Trump’s First Jobs Report is a Yuuuge Win

The first full monthly jobs report under President Donald Trump is in, and it’s a huge (yuuuge?) success.

According to the Bureau of Labor Statistics the US economy added 235,000 jobs in February, above economists’ expectations for a 197,000 job gain. Perhaps most encouragingly, the average hourly earnings for private-sector workers increased by six cents, which lifted the year-over-year increase to 2.8 percent.

Unsurprisingly, the media has largely ignored the positive momentum, instead opting to focus on President Trump’s dismissal of previous jobs reports. If anything, this simply shows they are not paying attention. Trump’s criticism was aimed almost exclusively at the unemployment rate, which was held up by the Obama Administration as evidence of their success.

“Unemployment rate only dropped because more people are out of labor force & have stopped looking for work,” Trump tweeted in 2012. “Not a real recovery, phony numbers.”

“Look again, you hear these phony jobs numbers?” Trump asked last year. “People that gave up looking for jobs? They are considered unemployed.”

President Trump was and is absolutely correct that the unemployment rate is a statistical fiction, a meaningless number that often dramatically understates the severity of the problems facing the jobs market. Trump believed that the best way to judge the nation’s true employment situation was to look at the U-6 rate, which, unlike the “official rate” looks at unemployed, underemployed and discouraged workers.

Using that metric, this jobs report shines. The civilian labor force grew by 340,000 people, meaning that Americans are becoming less discouraged about their job prospects and are actively looking for work, and the number not in the labor force dropped by 176,000. As a result, the civilian participation rate grew by a tenth of a point to the highest level in eight years. It also led to the U-6 rate falling by two-tenths of a percent to 9.2, the best since April 2007.

Even if we agree on a definition of what “success” looks like, how much credit does President Trump deserve? A lot, according to Jamie Dimon, CEO of J.P Morgan Chase & Co.

“If you look at the policy, forget the tweets, look at the people on the ground, they’re top professionals,” Dimon said. “Serious people, with deep knowledge and deep experience — and their mission is to have a growth agenda. And that agenda is reducing corporate taxes; starting to build infrastructure, which we desperately need; reducing some of the regulatory regime, which has probably held back growth.”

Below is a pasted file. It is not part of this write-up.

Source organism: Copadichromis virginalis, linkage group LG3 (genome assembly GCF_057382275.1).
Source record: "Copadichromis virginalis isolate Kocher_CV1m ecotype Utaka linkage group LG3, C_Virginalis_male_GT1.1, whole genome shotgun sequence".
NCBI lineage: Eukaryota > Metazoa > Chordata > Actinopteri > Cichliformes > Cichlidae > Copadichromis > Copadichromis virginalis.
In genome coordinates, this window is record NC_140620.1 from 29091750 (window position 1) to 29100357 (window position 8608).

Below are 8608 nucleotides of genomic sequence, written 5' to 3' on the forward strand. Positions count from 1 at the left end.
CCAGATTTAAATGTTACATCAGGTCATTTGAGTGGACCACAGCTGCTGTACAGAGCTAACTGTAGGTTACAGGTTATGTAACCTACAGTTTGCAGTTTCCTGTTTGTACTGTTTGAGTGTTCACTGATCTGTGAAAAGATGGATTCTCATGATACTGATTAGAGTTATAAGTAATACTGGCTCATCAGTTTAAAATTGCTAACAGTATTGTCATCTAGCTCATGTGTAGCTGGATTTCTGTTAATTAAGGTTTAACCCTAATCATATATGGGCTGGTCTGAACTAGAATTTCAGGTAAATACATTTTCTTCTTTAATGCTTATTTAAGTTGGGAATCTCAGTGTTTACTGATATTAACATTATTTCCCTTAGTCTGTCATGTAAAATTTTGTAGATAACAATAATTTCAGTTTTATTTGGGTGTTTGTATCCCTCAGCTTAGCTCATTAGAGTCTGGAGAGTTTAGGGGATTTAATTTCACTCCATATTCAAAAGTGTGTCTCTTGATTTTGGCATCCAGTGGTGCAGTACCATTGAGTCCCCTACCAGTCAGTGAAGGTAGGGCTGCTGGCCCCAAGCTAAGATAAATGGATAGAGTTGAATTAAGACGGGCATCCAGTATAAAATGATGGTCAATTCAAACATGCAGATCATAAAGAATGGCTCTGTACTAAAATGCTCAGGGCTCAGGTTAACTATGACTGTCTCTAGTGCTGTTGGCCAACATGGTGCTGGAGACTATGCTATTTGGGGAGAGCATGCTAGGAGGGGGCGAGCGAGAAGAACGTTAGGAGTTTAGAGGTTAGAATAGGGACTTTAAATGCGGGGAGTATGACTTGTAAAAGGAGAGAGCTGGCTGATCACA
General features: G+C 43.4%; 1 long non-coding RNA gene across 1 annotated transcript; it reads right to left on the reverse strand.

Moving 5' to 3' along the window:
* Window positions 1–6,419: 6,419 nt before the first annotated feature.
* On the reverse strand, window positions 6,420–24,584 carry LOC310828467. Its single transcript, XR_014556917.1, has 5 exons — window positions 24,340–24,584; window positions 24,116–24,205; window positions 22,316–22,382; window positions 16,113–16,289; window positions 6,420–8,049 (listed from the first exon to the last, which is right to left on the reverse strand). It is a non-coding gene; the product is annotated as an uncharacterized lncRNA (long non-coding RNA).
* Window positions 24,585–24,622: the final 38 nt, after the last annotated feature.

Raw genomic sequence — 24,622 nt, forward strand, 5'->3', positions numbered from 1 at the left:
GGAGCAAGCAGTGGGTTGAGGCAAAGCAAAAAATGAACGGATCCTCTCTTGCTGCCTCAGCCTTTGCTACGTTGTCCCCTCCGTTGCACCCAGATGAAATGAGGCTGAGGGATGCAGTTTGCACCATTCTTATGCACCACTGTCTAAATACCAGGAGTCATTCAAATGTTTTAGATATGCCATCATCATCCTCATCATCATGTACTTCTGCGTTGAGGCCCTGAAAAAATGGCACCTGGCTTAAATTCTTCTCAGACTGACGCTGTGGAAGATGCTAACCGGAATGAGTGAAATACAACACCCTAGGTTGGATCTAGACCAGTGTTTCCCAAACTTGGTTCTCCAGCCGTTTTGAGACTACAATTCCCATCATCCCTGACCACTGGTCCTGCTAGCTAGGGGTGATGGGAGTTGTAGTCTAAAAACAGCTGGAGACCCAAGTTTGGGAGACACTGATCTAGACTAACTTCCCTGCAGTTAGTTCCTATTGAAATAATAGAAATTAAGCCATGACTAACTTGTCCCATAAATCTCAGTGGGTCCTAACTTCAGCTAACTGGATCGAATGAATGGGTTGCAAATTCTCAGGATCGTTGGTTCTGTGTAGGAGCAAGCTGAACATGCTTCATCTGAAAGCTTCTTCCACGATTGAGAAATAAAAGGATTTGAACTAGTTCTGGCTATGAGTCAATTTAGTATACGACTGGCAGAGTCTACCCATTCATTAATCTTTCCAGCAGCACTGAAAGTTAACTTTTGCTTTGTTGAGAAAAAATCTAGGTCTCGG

In short, Dimon argues, President Trump has restored a level of excitement to a market that was stuck in neutral and had seemingly convinced itself that this was the “new normal.”

“It seems like he’s woken up the animal spirits,” Dimon said Thursday in a Bloomberg interview.  “Consumer confidence, small business confidence, business confidence all skyrocketed because it’s a growth agenda.”

The term “animal spirits,” perhaps ironically, was made famous by John Maynard Keynes.

“[A] large proportion of our positive activities depend on spontaneous optimism rather than mathematical expectations, whether moral or hedonistic or economic, “Most, probably, of our decisions to do something positive, the full consequences of which will be drawn out over many days to come, can only be taken as the result of animal spirits—a spontaneous urge to action rather than inaction, and not as the outcome of a weighted average of quantitive benefits multiplied by quantitative probabilities.”

In other words, President Trump is creating a sense of optimism that didn’t exist before, and those happy thoughts among investors and jobs-makers is enough to drive the economy forward. Inevitably, this era of good feelings will hit its expiration date, at which point Trump’s economic policies will be the gas for continued growth. In the meantime can’t we all just agree that more jobs and more people in the workforce is a good thing?